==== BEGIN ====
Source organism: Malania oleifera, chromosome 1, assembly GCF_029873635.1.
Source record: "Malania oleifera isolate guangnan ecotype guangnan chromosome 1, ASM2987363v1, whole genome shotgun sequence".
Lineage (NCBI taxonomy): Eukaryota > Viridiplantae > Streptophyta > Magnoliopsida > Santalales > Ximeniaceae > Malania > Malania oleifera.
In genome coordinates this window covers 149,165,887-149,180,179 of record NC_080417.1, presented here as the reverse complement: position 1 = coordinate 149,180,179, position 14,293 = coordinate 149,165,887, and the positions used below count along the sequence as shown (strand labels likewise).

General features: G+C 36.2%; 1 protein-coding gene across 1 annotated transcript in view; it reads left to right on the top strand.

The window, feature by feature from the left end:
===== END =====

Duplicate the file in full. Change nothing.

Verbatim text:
Source organism: Malania oleifera, chromosome 1, assembly GCF_029873635.1.
Source record: "Malania oleifera isolate guangnan ecotype guangnan chromosome 1, ASM2987363v1, whole genome shotgun sequence".
Lineage (NCBI taxonomy): Eukaryota > Viridiplantae > Streptophyta > Magnoliopsida > Santalales > Ximeniaceae > Malania > Malania oleifera.
In genome coordinates this window covers 149,165,887-149,180,179 of record NC_080417.1, presented here as the reverse complement: position 1 = coordinate 149,180,179, position 14,293 = coordinate 149,165,887, and the positions used below count along the sequence as shown (strand labels likewise).

General features: G+C 36.2%; 1 protein-coding gene across 1 annotated transcript in view; it reads left to right on the top strand.

The window, feature by feature from the left end: